A cyclone is a natural disaster characterised by a swirling system of strong winds that rotate around a low-pressure centre, typically occurring over the ocean. It is a large-scale atmospheric disturbance that typically forms over warm ocean waters and is fueled by the heat and moisture from the ocean’s surface.
Other Names of Cyclone
Cyclones are known by different names depending on the region in which they occur. Some of the common alternative names for cyclones are:
|Hurricanes||Atlantic Ocean and North – Eastern Pacific Ocean|
|Typhoons||Western Pacific Ocean|
|Tropical cyclones||Indian Ocean and South – Western Pacific Ocean|
|Twisters||Informal term used for tornadoes|
|Tropical storms||Weaker cyclonic storms|
What causes a cyclone?
Cyclones are caused by a combination of specific atmospheric and oceanic conditions. Cyclones form around regions of low atmospheric pressure, typically found over warm ocean waters near the equator. As warm and moist air rises from the ocean surface, it creates a low-pressure zone. Surrounding air of higher pressure moves into this area, causing a continuous cycle of rising warm air. The moisture in the rising air cools, forming clouds. Over time, the system strengthens, developing a central eye where high-pressure air descends, creating a cyclone.
Factors responsible for cyclone formation and intensification include:
- Warm ocean waters with temperatures above 26.5°C (79.7°F), providing energy and moisture.
- Atmospheric instability, characterised by temperature and humidity variations, promotes convective activity.
- Low vertical wind shear, allowing cyclones to maintain their organisation and intensify.
- Coriolis effect, causing the rotation of air and the characteristic spiral motion of cyclones.
- Upper-level divergence of air, supporting upward motion and sustaining the low-pressure system.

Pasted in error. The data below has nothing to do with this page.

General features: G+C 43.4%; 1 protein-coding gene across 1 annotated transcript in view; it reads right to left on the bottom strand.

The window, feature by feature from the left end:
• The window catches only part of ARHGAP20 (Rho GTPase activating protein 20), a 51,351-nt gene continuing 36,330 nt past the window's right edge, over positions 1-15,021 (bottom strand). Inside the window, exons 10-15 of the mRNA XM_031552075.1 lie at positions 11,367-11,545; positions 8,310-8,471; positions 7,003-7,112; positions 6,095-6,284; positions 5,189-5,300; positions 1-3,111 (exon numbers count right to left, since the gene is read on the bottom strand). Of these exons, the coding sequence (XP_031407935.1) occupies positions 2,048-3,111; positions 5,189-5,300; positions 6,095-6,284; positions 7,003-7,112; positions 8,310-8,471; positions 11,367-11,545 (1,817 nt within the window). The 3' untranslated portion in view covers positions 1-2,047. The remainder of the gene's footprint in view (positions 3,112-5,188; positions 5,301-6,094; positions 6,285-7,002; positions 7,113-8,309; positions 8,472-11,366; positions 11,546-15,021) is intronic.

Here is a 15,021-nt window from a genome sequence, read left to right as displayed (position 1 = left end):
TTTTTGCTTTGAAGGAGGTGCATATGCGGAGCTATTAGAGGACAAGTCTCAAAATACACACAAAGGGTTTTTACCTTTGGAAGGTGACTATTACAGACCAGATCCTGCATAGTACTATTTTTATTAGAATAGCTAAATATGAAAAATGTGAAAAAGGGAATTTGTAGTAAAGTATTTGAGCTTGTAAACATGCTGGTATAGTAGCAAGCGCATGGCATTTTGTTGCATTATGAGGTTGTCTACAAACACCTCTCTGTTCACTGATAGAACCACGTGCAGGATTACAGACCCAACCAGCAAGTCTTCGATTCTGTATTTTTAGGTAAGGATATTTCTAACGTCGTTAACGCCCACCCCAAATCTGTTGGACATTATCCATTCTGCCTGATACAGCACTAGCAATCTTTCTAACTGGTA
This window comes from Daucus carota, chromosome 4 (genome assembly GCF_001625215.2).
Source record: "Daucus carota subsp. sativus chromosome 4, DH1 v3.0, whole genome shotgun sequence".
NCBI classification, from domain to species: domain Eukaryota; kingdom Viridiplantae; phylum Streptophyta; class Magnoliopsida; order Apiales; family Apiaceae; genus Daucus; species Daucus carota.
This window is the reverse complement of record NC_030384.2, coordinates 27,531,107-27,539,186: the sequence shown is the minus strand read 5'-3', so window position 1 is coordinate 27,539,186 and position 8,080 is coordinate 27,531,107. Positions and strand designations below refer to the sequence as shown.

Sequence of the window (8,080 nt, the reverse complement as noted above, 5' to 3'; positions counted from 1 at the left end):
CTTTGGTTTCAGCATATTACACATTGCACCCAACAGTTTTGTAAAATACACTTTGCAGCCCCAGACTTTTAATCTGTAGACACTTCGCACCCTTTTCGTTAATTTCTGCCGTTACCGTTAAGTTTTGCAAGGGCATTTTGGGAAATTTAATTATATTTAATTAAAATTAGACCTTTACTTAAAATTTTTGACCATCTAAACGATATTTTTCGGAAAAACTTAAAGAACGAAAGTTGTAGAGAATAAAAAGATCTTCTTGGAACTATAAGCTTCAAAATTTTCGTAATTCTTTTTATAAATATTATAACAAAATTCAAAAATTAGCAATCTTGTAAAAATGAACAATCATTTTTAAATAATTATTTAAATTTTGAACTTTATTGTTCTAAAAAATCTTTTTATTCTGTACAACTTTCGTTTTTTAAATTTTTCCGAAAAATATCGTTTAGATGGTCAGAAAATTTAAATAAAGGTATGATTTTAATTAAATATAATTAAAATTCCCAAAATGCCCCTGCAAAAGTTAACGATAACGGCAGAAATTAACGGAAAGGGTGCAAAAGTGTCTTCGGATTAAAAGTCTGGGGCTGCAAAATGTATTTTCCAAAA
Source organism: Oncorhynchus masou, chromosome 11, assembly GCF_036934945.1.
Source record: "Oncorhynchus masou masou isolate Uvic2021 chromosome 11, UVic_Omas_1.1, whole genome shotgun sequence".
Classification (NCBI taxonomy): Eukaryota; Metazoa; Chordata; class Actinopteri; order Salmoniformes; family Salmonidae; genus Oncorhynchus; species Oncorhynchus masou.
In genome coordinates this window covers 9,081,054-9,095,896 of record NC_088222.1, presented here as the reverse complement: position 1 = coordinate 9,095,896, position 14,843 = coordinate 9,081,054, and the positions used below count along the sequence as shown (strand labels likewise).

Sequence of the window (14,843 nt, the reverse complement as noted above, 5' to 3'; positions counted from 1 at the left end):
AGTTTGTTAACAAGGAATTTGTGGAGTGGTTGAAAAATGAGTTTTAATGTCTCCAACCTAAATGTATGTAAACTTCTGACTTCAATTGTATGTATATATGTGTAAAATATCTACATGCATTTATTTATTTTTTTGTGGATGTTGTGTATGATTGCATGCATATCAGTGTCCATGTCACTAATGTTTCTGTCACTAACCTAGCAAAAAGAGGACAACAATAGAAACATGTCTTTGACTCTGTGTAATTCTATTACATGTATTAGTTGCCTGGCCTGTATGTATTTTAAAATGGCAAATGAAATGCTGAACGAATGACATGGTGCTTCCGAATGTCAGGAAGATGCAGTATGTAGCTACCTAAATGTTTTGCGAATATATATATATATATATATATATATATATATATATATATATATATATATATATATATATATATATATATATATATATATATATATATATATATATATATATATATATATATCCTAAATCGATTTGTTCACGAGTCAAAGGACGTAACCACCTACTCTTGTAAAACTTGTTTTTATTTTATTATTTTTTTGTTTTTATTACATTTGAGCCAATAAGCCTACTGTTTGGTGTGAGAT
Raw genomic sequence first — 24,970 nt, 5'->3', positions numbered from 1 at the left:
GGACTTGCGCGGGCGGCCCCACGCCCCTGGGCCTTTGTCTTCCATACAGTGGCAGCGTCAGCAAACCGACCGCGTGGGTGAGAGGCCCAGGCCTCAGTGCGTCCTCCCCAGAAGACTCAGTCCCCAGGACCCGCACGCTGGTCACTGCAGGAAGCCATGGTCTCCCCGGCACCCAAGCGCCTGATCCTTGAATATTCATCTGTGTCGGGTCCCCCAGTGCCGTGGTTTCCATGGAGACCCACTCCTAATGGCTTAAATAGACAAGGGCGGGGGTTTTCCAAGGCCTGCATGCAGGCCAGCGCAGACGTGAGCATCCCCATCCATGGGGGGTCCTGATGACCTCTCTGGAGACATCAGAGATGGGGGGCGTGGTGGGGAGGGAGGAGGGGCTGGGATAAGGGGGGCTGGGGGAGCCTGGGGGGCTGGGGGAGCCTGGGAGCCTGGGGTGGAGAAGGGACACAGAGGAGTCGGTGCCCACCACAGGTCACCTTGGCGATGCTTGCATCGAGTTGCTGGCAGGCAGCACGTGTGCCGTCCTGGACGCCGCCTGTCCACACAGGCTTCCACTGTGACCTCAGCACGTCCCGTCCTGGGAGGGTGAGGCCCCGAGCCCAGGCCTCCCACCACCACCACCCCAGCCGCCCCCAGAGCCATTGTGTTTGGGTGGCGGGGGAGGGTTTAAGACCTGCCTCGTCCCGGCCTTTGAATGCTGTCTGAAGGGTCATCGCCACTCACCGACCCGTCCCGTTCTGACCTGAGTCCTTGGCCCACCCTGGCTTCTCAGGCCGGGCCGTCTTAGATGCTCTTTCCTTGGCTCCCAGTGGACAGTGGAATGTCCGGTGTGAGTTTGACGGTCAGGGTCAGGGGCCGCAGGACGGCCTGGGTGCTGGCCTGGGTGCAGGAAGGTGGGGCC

- Favourable atmospheric moisture, supplied by warm ocean waters, for condensation and cloud formation.
- Disturbances or disturbances in the atmosphere, such as tropical waves or low-pressure systems, serve as initial triggers for cyclone development.
- Large-scale weather patterns, such as monsoons or trade winds, providing the broader atmospheric conditions conducive to cyclone formation.
- Interaction with other weather systems, such as frontal boundaries, leading to the transformation of cyclones into extratropical cyclones.
What are the Types of Cyclones?
There are 4 types of cyclones, namely Tropical cyclone, Polar cyclone and Mesocyclone and Extratropical Cyclones.
- Tropical Cyclones: These cyclones originate over warm ocean waters near the equator, usually between 5 and 30 degrees latitude. They are distinguished by violent thunderstorms, an identifiable eye, and powerful winds. Tropical cyclones are referred to differently in different parts of the world, such as hurricanes in the Atlantic Ocean and typhoons in the Pacific Ocean.
- Polar Cyclones: These cyclones form near the polar areas, notably in the Arctic and Antarctic. They are distinguished by cold air masses and arise in response to temperature disparities between polar air and milder air. Polar cyclones have less severe effects than tropical cyclones.
- Mesocyclones: Mesocyclones are cyclones that occur on a smaller scale during intense thunderstorms. They are frequently connected with whirling updrafts and can produce tornadoes. Mesocyclones are generally localised and have a limited duration.
- Extratropical Cyclones: These cyclones, also known as mid-latitude or temperate cyclones, form in the middle latitudes, distant from the equator. They occur due to temperature differences between warm and cold air masses. Extratropical cyclones are frequently connected with weather fronts and can bring rain, snow, as well as strong winds.